Suzanne Venker responds to criticism of “The war on men”

We all owe Suzanne Venker a big apology. When Feministing criticized her Fox News piece “The war on men,” we thought she was saying that women shouldn’t compete with men. In fact, as she clarified to the Daily Beast, what she really meant to say was the wives shouldn’t compete with husbands. It was all just a simple wording mistake!

According to the Daily Beast interview, Venker believes women can have high-powered jobs, but we have to leave our ambitions and accomplishments in the workplace. “You need to keep those separate,” she said. “Otherwise it will make your marriage more of a competition than a complementary relationship.” No mention is made of whether men “keeping those separate” or not working might lessen the competitive atmosphere. Or, you know, of all the happy partnerships between two successful, working people.

My favorite part of the article is when Venker criticizes those damn women’s libbers for our supposed intolerance of difference while dishing out some sweeping generalizations of her own:

Women, once they have children would prefer to work part-time or not at all when their children are young. Their career trajectory will be different than that of men. Feminists don’t like that. They want everybody to want the same thing, career trajectories to be the same… And there is nothing wrong with having different road maps.

So, if I understand Venker correctly, we have to respect that people desire different lifestyles—but only between genders, and never within them? Venker can say that all women want to cut down on work after having children and all men want the same thing in relationships (“to protect you and care for you and provide for you”)…but feminists are the ones that don’t respect “different road maps”? Three cheers for American conservatives’ devotion to individuality!

New Haven, CT

Alexandra Brodsky is an editor at, student at Yale Law School, and founding co-director of Know Your IX, a national legal education campaign against campus gender-based violence. Alexandra has written for publications including the New York Times, the Atlantic, the Guardian, and the Nation, and she has spoken about violence against women and reproductive justice on MSNBC, ABC, NBC, CBS, CNN, FOX, and NPR. Through Know Your IX, she has organized with students across the country to build campuses free from discrimination and violence, developed federal policy on Title IX enforcement, and has testified at the Senate. At Yale Law, Alexandra focuses on antidiscrimination law and is a member of the Veterans Legal Services Clinic. Alexandra is committed to developing and strengthening responses to gender-based violence outside the criminal justice system through writing, organizing, and the law. Keep an eye out for The Feminist Utopia Project, co-edited by Alexandra and forthcoming from the Feminist Press (2015).

Alexandra Brodsky is an editor at, student at Yale Law School, and founding co-director of Know Your IX.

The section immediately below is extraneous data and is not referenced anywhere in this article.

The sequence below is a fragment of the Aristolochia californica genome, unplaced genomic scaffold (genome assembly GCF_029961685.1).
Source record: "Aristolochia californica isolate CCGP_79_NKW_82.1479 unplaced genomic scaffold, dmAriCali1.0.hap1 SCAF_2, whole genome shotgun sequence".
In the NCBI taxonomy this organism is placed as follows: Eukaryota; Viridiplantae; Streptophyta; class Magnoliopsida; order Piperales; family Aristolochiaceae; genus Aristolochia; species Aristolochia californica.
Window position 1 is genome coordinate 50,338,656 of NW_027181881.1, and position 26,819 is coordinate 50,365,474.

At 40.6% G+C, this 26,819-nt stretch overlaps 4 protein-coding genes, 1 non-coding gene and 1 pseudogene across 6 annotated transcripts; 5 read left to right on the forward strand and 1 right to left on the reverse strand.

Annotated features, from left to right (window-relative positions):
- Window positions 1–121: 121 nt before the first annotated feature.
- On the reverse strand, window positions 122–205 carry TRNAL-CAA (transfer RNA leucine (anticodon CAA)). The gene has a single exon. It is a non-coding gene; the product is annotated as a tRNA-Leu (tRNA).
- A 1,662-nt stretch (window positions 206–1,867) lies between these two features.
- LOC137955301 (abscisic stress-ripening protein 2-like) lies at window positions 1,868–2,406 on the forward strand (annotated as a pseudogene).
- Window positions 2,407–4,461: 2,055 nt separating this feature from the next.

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  • AJ

    Oh you guys; that is a snarkily bad pause-face in the image accompanying this article. I laughed but let’s keep it a clean fight.

  • Dan

    People with major philosophical differences typically don’t have happy marriages.

    There are significantly more feminist women than feminist men.

    Patriarchal women, or women located in the intermediate portion of the continuum, have little trouble finding a heterosexual partner who is compatible with them on that axis. Feminist women have a much smaller set of potential heterosexual partners compatible with them.

    “I work outside the home. My husband does his thing. No one would consider me a docile or obedient housewife,” she said, adding, “I am married to a guy who works so that I can have a cushy writing life. That is the beauty of marriage.”

    That’s not the kind of statement that I’d expect from a feminist, but it is the kind of statement that I’d expect from a woman who embraced a patriarchal relationship. And there is nothing wrong with that.

    She is wrong, as a matter of fact, about most of her sweeping generalizations. That makes her conclusions based on those generalizations unsound, but not necessarily false in every case.

  • Julie

    There are plenty of men out there who are not threatened by their wife’s success and accomplishments, and who get as much joy and pride from her success as she does. No woman should have to leave her accomplishments at the door in order to keep her marriage intact, because no marital partner worth his salt should expect her to. A marriage is a partnership, not a one-sided fling where Daddy gets all the glory while Mommy should just be happy if Daddy is happy. A true partner is someone who celebrates the highs with you and weathers the lows, whether they be work-related or family, and strives to lift you higher than you’re able to lift yourself. An equal partnership should be a deal-breaker for any self-respecting woman (or man!), because it’s what we all deserve.